Jean B. Nachega, MD, MPH; Michael Hislop, MSc; David W. Dowdy, ScM; Richard E. Chaisson, MD; Leon Regensberg, MBChB; Gary Maartens, MBChB
Note: This paper was given in part as an oral presentation at the 13th Conference on Retroviruses and Opportunistic Infections, Denver, Colorado, 5–8 February 2006 (MonOrAb#62).
Acknowledgments: The authors thank Steven G. Deeks, MD, PhD; Marc Mendelson, MD, PhD; and Mark Van Natta, MHS, for critical reading of the manuscript. They also thank Joanna Downer, PhD, and Rod Graham, MA, for technical and administrative support.
Grant Support: Drs. Nachega, Chaisson, and Maartens received support from the National Institute of Allergy and Infectious Diseases, National Institutes of Health (R01 AI 5535901 and R01 AI 016137). Dr. Nachega is the recipient of a National Institute of Allergy and Infectious Diseases, National Institutes of Health, Mentored Patient-Oriented Research Career Award (K23 AI068582-01). Mr. Dowdy is supported by the National Institutes of Health Medical Scientist Training Program Award (5 T32 GMO7309).
Potential Financial Conflicts of Interest: Consultancies: R.E. Chaisson (Bristol-Myers Squibb); Honoraria: J.B. Nachega (GlaxoSmithKline, Merck-Sharp-Dohme for continuing medical education lectures), G. Maartens (Merck-Sharp-Dohme); Grants received: G. Maartens (Merck-Sharp-Dohme); Other: J.B. Nachega (Aspen Pharmaceuticals for conferences and travel grants).
Requests for Single Reprints: Jean B. Nachega, MD, MPH, Department of International Health, Johns Hopkins Bloomberg School of Public Health, 615 North Wolfe Street, Suite W5031, Baltimore, MD 21205; e-mail, email@example.com.
Current Author Addresses: Dr. Nachega: Department of International Health, Johns Hopkins Bloomberg School of Public Health, 615 North Wolfe Street, Suite W5031, Baltimore, MD 21205.
Mr. Hislop and Dr. Regensberg: Aid for AIDS Disease Management Programme (Pty) Ltd., PO Box 38597, Howard Place, 7450 Cape Town, South Africa.
Mr. Dowdy: Department of Epidemiology, Johns Hopkins Bloomberg School of Public Health, 615 North Wolfe Street, Baltimore, MD 21205.
Dr. Chaisson: Johns Hopkins School of Medicine, 1550 Orleans Street, Baltimore, MD 21231.
Dr. Maartens: Department of Medicine, Division of Clinical Pharmacology, University of Cape Town, Groote Schuur Hospital, K45 Old Main Building, Observatory, 7925 Cape Town, South Africa.
Author Contributions: Conception and design: J.B. Nachega, M. Hislop, R.E. Chaisson, L. Regensberg, G. Maartens.
Analysis and interpretation of the data: J.B. Nachega, M. Hislop, L. Regensberg, D.W. Dowdy, R.E. Chaisson.
Drafting of the article: J.B. Nachega, M. Hislop, D.W. Dowdy, G. Maartens.
Critical revision of the article for important intellectual content: J.B. Nachega, D.W. Dowdy, R.E. Chaisson, G. Maartens.
Final approval of the article: J.B. Nachega, D.W. Dowdy, R.E. Chaisson, L. Regensberg, G. Maartens.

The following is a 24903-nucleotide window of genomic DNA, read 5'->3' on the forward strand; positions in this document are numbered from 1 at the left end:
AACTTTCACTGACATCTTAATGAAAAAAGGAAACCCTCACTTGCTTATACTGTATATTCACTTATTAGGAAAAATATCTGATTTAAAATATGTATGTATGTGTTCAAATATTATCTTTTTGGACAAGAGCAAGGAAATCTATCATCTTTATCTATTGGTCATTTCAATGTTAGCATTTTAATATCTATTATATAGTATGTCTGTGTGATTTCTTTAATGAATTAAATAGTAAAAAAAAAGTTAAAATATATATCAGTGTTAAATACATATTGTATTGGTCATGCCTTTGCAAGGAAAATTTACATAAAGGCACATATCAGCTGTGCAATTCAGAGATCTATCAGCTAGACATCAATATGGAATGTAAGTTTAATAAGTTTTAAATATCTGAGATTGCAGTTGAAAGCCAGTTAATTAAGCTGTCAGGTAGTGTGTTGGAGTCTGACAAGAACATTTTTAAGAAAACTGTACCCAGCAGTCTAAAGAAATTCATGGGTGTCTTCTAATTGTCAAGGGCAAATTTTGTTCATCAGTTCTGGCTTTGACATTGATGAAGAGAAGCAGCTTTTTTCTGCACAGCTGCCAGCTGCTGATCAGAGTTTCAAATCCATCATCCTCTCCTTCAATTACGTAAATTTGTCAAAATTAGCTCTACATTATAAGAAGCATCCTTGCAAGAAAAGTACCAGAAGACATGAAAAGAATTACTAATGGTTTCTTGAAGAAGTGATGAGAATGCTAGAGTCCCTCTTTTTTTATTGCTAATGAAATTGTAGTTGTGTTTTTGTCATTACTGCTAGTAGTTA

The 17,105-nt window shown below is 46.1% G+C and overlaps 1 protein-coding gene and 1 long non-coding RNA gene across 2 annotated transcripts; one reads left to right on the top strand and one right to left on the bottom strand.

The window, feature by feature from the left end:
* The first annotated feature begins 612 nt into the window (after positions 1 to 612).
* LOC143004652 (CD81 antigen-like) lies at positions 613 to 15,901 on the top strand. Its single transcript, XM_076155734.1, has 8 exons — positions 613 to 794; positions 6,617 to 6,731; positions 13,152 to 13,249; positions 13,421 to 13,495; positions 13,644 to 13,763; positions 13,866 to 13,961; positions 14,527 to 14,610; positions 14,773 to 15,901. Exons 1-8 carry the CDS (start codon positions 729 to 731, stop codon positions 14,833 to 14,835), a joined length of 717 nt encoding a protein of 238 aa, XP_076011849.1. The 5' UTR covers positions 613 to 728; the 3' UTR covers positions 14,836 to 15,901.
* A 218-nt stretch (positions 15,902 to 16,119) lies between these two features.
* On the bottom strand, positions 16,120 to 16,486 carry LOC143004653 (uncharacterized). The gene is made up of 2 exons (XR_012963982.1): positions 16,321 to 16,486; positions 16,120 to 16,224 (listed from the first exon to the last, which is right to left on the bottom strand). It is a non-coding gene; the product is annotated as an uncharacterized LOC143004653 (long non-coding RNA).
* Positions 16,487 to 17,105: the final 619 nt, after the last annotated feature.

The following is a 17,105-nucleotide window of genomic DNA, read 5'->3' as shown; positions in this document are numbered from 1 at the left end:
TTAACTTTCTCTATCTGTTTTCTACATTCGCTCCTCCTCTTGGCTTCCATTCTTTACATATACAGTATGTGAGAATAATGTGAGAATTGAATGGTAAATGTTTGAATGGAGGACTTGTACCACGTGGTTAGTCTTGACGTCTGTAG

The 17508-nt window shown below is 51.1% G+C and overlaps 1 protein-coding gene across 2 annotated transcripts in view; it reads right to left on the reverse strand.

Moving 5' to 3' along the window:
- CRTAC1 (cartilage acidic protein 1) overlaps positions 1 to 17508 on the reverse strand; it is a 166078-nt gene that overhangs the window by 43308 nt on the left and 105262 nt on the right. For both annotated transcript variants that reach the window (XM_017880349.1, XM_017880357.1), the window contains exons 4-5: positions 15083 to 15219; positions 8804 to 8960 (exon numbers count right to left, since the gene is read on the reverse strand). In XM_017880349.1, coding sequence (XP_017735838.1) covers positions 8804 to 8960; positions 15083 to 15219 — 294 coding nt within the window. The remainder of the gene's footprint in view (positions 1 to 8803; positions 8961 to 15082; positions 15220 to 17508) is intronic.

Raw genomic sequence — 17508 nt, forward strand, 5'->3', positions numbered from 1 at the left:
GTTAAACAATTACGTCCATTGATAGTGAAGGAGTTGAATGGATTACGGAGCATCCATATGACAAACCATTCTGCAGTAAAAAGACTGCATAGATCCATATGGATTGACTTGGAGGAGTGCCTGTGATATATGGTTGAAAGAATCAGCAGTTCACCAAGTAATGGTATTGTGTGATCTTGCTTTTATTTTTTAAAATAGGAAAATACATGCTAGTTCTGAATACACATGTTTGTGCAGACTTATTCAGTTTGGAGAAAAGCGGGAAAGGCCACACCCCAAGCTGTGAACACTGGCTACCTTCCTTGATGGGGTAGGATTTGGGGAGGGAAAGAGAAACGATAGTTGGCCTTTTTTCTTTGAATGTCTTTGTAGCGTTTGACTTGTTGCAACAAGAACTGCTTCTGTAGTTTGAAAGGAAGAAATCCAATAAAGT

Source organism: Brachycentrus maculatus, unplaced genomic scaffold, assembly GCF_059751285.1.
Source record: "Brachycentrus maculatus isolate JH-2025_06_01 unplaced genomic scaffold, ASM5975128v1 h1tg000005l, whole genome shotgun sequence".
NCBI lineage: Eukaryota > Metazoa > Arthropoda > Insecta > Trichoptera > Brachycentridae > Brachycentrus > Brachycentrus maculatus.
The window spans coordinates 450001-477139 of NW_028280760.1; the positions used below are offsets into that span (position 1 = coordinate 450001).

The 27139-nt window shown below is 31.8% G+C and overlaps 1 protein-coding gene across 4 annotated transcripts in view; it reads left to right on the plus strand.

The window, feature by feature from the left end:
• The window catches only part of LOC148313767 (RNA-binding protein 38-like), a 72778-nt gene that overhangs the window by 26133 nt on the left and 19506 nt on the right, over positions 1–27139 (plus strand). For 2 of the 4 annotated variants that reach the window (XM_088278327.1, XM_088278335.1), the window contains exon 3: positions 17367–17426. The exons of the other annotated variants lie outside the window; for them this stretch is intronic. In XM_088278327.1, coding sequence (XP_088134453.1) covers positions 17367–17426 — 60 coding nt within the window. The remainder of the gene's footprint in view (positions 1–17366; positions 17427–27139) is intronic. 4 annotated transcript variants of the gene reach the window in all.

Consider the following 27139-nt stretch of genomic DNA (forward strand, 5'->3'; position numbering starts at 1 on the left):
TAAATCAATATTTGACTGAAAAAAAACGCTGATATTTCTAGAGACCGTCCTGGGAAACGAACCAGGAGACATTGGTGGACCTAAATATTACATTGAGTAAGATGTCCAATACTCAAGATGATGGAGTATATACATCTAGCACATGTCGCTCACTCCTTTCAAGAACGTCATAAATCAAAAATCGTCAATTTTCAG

Provision of study materials or patients: M. Hislop, L. Regensberg.
Statistical expertise: J.B. Nachega, D.W. Dowdy.
Administrative, technical, or logistic support: R.E. Chaisson, L. Regensberg.
Adherence of 95% or more to unboosted protease regimens is required for optimal virologic suppression in HIV-1–infected patients. Whether the same is true for nonnucleoside reverse transcriptase inhibitor (NNRTI)–based therapy is unclear.
To assess the relationship between adherence to NNRTI–based therapy and viral load in treatment-naive patients.
Observational cohort study.
Private-sector HIV and AIDS disease management program in South Africa.
2821 adults infected with HIV who began NNRTI–based therapy between January 1998 and March 2003 (2764 patients [98%] were enrolled after December 2000).
Adherence was assessed by monthly pharmacy claims. The primary end point was sustained viral load suppression (<400 copies/mL) in 100% of recorded viral load measurements throughout follow-up. Secondary end points included time to initial viral load suppression and time to subsequent virologic failure (>400 copies/mL).
The median follow-up period was 2.2 years (interquartile range, 1.7 to 2.7 years). The proportion of patients with sustained viral load suppression ranged from 13% (41 of 325 patients) in patients who filled less than 50% of antiretroviral drug prescriptions to 73% (725 of 997 patients) in those who filled 100% of antiretroviral drug prescriptions. Each 10% increase in pharmacy claim adherence greater than 50% was associated with a mean absolute increase of 0.10 in the proportion of patients with sustained virologic suppression (P < 0.001). Predictors for shorter time to virologic failure after initial suppression in multivariable Cox regression included CD4+ T-cell counts of 0.50 × 109 cells/L or less (hazard ratio, 1.60 [95% CI, 1.22 to 2.10] vs. CD4+ T-cell counts >0.20 × 109 cells/L), baseline viral load greater than 105 copies/mL (hazard ratio, 1.39 [CI, 1.14 to 1.70]), nevirapine-based regimen (hazard ratio, 1.43 [CI, 1.16 to 1.75]), and low pharmacy claim adherence (hazard ratio, 1.58 [CI, 1.48 to 1.69], per 10% decrease in adherence to 50%).
Observational study with adherence stratification at study end and lack of standardized timing for outcome measurement.
Virologic outcomes improve in a linear dose–response manner as adherence to NNRTI–based regimens increases beyond 50%.
Nachega JB, Hislop M, Dowdy DW, Chaisson RE, Regensberg L, Maartens G. Adherence to Nonnucleoside Reverse Transcriptase Inhibitor–Based HIV Therapy and Virologic Outcomes. Ann Intern Med. ;146:564–573. doi: 10.7326/0003-4819-146-8-200704170-00007
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Published: Ann Intern Med. 2007;146(8):564-573.
HIV, Infectious Disease.
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